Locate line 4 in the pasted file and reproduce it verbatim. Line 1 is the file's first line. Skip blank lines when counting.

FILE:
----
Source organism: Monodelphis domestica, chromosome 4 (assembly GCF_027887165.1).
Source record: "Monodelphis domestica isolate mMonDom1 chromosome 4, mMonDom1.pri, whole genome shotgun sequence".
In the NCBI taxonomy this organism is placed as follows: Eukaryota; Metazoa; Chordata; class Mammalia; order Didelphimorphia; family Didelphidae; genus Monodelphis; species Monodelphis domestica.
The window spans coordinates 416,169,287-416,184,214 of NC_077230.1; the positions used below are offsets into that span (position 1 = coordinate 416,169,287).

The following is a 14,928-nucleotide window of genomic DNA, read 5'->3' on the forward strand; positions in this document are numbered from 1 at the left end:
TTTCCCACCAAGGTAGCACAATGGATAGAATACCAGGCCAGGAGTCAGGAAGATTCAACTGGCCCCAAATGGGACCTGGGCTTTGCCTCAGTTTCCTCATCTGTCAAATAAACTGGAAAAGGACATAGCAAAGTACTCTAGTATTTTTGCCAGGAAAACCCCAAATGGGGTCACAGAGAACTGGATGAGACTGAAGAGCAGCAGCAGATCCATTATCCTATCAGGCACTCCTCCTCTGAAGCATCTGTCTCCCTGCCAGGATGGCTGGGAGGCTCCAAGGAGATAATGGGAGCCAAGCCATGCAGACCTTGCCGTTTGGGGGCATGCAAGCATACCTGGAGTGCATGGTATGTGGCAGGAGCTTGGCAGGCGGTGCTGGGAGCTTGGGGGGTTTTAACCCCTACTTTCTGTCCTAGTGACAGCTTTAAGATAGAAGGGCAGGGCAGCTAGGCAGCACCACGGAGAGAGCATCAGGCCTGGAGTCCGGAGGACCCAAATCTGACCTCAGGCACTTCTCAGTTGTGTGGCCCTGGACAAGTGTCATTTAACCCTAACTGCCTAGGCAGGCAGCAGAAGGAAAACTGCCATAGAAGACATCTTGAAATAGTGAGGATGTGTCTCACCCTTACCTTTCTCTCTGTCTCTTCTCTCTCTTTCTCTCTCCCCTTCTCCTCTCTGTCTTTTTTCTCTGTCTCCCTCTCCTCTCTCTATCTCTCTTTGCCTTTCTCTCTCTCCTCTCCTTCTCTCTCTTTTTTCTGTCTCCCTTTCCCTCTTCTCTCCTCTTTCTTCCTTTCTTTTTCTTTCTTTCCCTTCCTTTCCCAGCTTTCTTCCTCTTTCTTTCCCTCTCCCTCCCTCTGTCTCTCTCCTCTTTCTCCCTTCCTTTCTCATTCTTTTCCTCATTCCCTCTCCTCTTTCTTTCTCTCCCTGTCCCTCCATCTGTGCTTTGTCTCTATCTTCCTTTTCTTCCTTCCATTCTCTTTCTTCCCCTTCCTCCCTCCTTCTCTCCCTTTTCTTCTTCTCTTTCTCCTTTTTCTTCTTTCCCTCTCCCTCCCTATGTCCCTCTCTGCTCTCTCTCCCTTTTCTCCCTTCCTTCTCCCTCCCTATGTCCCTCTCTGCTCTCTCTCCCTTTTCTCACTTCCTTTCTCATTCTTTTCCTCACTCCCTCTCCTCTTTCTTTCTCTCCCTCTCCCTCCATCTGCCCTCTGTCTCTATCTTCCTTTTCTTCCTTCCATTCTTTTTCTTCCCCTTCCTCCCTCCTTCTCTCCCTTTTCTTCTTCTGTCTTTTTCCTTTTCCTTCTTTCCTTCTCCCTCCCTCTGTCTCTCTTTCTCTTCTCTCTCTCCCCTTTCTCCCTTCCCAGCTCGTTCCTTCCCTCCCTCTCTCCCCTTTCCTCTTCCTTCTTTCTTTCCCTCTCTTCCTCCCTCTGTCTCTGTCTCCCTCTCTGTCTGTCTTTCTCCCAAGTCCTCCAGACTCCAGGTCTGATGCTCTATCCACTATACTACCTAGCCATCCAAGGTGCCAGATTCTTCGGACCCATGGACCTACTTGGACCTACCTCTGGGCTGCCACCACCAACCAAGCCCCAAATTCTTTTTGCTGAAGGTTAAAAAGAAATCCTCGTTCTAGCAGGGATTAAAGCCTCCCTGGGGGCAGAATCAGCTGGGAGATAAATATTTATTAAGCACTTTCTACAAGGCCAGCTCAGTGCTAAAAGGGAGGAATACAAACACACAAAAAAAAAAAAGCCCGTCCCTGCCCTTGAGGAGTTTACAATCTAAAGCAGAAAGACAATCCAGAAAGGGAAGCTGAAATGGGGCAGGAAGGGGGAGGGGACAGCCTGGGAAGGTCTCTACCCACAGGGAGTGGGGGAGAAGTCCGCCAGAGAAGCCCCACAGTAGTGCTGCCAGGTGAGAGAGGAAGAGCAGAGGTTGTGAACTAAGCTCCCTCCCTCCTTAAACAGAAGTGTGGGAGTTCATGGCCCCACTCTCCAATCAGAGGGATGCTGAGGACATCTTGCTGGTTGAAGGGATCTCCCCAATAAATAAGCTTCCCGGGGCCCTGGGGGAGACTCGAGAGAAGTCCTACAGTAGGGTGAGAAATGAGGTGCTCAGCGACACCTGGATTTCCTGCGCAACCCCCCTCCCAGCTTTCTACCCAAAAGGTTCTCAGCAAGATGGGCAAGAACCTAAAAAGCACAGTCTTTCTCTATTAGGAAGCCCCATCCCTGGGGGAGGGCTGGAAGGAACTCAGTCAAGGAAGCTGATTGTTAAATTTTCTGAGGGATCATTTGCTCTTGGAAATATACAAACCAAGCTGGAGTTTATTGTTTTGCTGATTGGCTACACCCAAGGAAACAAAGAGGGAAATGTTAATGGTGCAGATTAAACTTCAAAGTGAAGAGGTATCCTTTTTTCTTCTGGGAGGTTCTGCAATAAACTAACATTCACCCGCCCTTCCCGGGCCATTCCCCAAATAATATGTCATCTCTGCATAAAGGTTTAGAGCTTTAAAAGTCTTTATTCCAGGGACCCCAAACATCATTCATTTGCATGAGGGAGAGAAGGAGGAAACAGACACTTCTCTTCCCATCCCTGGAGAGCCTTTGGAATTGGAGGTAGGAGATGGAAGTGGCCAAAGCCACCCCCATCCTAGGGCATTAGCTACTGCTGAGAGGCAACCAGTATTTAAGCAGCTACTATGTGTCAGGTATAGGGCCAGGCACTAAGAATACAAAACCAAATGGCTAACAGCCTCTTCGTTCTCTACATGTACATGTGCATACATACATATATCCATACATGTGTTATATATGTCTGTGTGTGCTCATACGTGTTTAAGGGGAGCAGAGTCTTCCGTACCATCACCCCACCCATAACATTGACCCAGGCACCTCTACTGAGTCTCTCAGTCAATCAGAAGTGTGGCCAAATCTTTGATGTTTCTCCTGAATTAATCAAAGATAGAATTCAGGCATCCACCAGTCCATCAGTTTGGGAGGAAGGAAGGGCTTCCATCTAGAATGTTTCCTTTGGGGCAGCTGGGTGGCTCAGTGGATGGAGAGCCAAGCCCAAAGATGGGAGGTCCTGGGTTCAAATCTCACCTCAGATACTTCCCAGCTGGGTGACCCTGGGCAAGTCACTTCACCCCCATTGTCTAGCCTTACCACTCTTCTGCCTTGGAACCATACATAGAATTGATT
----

The window spans coordinates 416,169,287-416,184,214 of NC_077230.1; the positions used below are offsets into that span (position 1 = coordinate 416,169,287).